Have you ever thought about the fact that everything in the natural world directly or indirectly eats plants? Not just animal life but bacteria, viruses, and pathogens also attack plants. So how do plants keep from being wiped out? Recent Duke University research headed by Xinnian Dong shows that similar to animals, plant survival depends on an immune system.
The difference is that animals are protected by specialized immune cells that travel through the bloodstream to a place of infection. A plant doesn’t have that means of resisting an attack. Instead of traveling immune cells, each plant cell has a built-in resistance to infection. Each cell synthesizes new proteins to attack an infection while suppressing the normal functions of photosynthesis and growth.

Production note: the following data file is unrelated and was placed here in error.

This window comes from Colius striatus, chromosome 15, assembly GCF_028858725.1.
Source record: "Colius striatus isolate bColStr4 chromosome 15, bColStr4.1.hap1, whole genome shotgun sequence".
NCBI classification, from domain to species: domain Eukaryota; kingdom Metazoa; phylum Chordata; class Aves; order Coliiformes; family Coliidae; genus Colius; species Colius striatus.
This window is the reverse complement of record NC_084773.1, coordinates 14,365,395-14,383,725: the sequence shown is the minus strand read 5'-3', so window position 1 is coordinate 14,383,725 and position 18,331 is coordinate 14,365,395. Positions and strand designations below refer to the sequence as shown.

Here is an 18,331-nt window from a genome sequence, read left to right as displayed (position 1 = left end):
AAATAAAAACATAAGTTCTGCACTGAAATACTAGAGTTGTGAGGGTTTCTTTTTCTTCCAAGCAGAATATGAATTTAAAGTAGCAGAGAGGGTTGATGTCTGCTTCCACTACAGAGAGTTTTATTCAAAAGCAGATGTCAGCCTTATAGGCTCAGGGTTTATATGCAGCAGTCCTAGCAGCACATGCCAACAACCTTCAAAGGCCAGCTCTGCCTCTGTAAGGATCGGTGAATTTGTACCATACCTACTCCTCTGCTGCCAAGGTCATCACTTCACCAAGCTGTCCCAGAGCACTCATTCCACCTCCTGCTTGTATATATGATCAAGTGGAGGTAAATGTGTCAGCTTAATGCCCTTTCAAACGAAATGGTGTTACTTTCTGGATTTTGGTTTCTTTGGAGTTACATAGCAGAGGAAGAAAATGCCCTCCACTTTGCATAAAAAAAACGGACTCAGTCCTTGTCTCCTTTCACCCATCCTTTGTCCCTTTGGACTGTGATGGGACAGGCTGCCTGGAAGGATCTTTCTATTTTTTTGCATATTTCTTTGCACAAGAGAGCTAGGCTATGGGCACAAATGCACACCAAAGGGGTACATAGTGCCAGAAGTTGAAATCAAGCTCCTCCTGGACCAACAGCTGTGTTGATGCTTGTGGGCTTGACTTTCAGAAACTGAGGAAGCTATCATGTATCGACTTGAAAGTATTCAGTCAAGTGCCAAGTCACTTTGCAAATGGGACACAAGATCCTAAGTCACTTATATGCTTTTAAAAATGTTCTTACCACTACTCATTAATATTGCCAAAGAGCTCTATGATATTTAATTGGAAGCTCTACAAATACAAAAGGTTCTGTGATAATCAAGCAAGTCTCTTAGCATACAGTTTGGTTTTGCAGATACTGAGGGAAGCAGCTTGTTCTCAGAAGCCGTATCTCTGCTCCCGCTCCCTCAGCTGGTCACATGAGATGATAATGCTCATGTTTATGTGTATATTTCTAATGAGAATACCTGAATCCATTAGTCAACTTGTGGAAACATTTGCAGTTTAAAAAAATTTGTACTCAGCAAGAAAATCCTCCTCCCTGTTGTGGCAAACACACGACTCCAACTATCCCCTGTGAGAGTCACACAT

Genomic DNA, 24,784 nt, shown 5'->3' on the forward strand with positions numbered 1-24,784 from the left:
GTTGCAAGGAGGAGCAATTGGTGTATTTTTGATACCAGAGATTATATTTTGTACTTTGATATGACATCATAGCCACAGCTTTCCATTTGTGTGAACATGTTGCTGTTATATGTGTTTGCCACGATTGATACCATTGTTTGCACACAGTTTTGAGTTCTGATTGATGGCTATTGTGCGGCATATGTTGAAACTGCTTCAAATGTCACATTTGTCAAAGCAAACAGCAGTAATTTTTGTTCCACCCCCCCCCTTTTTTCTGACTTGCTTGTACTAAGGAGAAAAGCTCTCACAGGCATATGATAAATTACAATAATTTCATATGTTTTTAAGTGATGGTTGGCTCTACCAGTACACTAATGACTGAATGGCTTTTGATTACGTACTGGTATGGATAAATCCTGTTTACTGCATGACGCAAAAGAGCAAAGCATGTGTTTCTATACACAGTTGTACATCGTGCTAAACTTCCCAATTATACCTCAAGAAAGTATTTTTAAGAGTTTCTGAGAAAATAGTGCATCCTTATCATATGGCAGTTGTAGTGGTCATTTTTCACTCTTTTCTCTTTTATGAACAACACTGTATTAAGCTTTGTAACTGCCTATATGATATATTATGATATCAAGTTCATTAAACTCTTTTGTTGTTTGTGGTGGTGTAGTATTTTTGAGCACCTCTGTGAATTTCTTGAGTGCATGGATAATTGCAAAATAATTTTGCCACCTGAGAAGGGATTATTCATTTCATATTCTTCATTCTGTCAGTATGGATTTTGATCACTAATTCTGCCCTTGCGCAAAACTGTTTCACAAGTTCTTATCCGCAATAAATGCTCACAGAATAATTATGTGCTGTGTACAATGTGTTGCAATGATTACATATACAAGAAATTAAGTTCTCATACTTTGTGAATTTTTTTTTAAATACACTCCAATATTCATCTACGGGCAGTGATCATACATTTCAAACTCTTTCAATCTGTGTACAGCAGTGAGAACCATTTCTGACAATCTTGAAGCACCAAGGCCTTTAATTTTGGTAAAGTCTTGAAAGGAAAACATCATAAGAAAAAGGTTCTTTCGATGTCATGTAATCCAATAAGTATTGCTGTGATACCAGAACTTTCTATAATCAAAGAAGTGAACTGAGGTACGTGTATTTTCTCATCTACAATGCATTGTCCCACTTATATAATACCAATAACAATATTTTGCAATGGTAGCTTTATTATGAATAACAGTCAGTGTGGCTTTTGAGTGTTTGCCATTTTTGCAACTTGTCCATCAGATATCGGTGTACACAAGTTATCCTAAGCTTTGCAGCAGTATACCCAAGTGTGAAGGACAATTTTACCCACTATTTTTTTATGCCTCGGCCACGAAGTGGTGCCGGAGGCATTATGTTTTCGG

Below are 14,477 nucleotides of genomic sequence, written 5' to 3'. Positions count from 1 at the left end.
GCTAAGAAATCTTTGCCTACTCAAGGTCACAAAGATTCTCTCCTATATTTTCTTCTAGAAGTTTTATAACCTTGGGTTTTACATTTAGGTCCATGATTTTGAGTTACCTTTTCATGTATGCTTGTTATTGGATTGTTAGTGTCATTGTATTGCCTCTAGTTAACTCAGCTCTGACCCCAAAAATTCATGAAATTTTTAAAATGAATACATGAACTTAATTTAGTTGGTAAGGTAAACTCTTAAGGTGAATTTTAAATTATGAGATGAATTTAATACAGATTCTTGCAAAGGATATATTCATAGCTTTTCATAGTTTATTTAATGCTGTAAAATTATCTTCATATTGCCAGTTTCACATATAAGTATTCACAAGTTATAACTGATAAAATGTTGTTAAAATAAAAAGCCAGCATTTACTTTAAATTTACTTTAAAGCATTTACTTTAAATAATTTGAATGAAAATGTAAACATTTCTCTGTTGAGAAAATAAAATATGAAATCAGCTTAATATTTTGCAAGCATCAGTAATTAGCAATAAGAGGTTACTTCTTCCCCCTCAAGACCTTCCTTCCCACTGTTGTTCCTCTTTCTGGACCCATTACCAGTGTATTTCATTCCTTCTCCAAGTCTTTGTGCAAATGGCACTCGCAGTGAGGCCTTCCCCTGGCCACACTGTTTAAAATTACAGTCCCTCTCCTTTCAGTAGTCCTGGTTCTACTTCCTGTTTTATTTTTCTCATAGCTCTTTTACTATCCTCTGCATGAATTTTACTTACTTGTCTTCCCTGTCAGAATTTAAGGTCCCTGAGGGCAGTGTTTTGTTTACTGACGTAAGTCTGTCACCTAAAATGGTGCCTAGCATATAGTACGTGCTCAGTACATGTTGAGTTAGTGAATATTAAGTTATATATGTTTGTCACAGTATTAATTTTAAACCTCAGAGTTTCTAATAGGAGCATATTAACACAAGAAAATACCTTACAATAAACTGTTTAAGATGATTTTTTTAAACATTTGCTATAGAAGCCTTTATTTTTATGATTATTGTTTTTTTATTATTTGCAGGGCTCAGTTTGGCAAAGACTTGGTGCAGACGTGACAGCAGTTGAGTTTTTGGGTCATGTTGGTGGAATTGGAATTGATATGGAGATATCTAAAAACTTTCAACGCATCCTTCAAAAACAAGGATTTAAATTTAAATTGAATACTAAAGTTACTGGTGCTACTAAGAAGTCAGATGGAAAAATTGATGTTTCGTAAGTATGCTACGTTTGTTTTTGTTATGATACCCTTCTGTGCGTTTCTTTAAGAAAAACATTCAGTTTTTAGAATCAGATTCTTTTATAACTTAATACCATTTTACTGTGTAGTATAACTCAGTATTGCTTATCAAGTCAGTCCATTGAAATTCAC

A plant must perform a complex balancing act. The infection will destroy the plant if it doesn’t produce enough defense proteins. If the plant produces too much defense protein, its growth will be stunted. Plant biologists are still trying to understand how plants can resist infection while still growing and carrying on their normal functions. That ability seems to be built into the design of the plant’s DNA.
Understanding the plant survival defense system and how it works will address one of humanity’s significant problems. Fifteen percent of all crops are lost to bacterial and fungal diseases, translating into some 220 billion dollars. With the growing need for food, we must find new ways to increase the productivity of plants by reducing the losses to disease.
When you look at a plant, you might think it’s a simple thing whose functions we understand. However, every plant is a showcase for the wisdom and design of God.
— John N. Clayton © 2022